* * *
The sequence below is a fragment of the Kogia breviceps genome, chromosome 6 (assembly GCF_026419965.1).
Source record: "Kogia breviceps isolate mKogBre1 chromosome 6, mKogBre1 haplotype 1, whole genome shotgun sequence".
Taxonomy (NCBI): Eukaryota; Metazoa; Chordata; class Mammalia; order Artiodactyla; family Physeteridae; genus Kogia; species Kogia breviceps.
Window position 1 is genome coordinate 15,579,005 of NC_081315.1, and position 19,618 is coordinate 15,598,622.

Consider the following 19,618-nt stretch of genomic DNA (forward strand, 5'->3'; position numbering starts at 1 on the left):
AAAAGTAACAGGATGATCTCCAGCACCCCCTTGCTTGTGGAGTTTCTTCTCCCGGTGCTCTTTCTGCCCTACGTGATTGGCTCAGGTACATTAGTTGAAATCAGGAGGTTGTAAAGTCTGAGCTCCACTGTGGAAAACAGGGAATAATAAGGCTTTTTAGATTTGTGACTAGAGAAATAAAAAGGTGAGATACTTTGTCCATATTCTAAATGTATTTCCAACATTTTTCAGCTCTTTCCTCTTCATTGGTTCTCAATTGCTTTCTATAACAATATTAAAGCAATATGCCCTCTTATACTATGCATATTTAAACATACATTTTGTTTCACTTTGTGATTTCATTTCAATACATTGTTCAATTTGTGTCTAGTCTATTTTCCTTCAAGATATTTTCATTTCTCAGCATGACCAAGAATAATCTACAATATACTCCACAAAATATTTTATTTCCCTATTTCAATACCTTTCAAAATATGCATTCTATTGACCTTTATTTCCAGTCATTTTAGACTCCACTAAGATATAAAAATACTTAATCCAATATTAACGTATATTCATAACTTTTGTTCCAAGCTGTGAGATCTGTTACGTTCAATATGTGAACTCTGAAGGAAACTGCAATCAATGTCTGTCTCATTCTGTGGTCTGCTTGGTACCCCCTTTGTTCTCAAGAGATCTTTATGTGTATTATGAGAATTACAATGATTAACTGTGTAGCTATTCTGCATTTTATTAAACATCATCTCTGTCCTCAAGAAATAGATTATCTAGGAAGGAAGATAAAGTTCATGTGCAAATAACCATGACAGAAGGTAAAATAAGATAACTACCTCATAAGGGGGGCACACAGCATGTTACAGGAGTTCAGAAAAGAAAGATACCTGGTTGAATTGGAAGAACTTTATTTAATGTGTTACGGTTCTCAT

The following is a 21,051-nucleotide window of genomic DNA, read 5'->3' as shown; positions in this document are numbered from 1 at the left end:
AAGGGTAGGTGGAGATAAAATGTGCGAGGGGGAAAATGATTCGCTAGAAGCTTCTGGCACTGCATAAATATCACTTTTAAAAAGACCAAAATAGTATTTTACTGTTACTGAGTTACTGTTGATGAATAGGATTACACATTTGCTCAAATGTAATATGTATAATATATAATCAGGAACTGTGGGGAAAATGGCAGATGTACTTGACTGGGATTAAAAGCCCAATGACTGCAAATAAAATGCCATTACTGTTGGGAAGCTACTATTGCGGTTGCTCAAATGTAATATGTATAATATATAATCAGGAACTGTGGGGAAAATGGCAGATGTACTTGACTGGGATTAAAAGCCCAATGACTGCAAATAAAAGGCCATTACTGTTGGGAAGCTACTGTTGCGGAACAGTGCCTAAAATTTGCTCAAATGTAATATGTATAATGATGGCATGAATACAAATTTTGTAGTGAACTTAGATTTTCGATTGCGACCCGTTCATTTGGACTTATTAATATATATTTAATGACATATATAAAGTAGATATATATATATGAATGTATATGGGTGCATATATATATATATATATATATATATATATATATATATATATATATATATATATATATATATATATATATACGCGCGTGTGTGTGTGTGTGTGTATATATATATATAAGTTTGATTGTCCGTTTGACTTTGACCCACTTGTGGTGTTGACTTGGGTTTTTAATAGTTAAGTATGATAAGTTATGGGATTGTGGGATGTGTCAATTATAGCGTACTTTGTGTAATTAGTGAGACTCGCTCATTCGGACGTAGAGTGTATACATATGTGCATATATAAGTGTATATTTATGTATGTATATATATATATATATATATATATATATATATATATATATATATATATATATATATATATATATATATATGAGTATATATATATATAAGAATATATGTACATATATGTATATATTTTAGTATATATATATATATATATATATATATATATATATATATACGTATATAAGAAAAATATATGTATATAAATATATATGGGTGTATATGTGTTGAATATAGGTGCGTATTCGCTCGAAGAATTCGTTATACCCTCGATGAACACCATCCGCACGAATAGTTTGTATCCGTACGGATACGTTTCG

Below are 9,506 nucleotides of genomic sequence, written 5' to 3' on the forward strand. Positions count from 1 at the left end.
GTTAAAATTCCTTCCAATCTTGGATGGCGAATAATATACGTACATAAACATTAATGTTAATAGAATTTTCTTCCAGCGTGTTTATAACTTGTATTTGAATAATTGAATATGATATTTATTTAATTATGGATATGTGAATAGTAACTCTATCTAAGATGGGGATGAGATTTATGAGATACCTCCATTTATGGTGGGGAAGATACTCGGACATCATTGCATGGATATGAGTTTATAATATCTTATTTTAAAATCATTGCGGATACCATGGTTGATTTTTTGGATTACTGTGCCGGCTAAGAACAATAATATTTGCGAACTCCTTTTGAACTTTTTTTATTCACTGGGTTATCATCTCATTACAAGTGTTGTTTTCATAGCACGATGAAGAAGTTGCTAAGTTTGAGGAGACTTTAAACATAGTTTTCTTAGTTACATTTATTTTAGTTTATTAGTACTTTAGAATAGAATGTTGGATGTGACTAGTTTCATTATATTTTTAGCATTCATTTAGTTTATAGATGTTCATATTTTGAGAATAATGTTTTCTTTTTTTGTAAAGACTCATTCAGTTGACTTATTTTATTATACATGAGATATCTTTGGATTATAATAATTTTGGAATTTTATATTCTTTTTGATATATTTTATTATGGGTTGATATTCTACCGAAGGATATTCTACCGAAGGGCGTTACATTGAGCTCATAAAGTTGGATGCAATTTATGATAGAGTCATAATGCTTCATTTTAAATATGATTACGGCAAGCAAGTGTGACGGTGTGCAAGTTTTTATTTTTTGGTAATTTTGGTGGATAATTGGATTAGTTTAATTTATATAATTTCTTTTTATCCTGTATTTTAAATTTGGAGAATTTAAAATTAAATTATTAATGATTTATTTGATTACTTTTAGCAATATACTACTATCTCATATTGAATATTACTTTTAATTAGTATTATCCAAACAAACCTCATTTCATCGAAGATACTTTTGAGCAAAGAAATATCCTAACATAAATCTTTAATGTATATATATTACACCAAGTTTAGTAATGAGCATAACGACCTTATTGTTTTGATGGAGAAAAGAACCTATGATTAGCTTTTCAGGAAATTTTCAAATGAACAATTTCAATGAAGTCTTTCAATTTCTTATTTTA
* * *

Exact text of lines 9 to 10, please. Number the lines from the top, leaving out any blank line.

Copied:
Below are 9,506 nucleotides of genomic sequence, written 5' to 3' on the forward strand. Positions count from 1 at the left end.
GTTAAAATTCCTTCCAATCTTGGATGGCGAATAATATACGTACATAAACATTAATGTTAATAGAATTTTCTTCCAGCGTGTTTATAACTTGTATTTGAATAATTGAATATGATATTTATTTAATTATGGATATGTGAATAGTAACTCTATCTAAGATGGGGATGAGATTTATGAGATACCTCCATTTATGGTGGGGAAGATACTCGGACATCATTGCATGGATATGAGTTTATAATATCTTATTTTAAAATCATTGCGGATACCATGGTTGATTTTTTGGATTACTGTGCCGGCTAAGAACAATAATATTTGCGAACTCCTTTTGAACTTTTTTTATTCACTGGGTTATCATCTCATTACAAGTGTTGTTTTCATAGCACGATGAAGAAGTTGCTAAGTTTGAGGAGACTTTAAACATAGTTTTCTTAGTTACATTTATTTTAGTTTATTAGTACTTTAGAATAGAATGTTGGATGTGACTAGTTTCATTATATTTTTAGCATTCATTTAGTTTATAGATGTTCATATTTTGAGAATAATGTTTTCTTTTTTTGTAAAGACTCATTCAGTTGACTTATTTTATTATACATGAGATATCTTTGGATTATAATAATTTTGGAATTTTATATTCTTTTTGATATATTTTATTATGGGTTGATATTCTACCGAAGGATATTCTACCGAAGGGCGTTACATTGAGCTCATAAAGTTGGATGCAATTTATGATAGAGTCATAATGCTTCATTTTAAATATGATTACGGCAAGCAAGTGTGACGGTGTGCAAGTTTTTATTTTTTGGTAATTTTGGTGGATAATTGGATTAGTTTAATTTATATAATTTCTTTTTATCCTGTATTTTAAATTTGGAGAATTTAAAATTAAATTATTAATGATTTATTTGATTACTTTTAGCAATATACTACTATCTCATATTGAATATTACTTTTAATTAGTATTATCCAAACAAACCTCATTTCATCGAAGATACTTTTGAGCAAAGAAATATCCTAACATAAATCTTTAATGTATATATATTACACCAAGTTTAGTAATGAGCATAACGACCTTATTGTTTTGATGGAGAAAAGAACCTATGATTAGCTTTTCAGGAAATTTTCAAATGAACAATTTCAATGAAGTCTTTCAATTTCTTATTTTA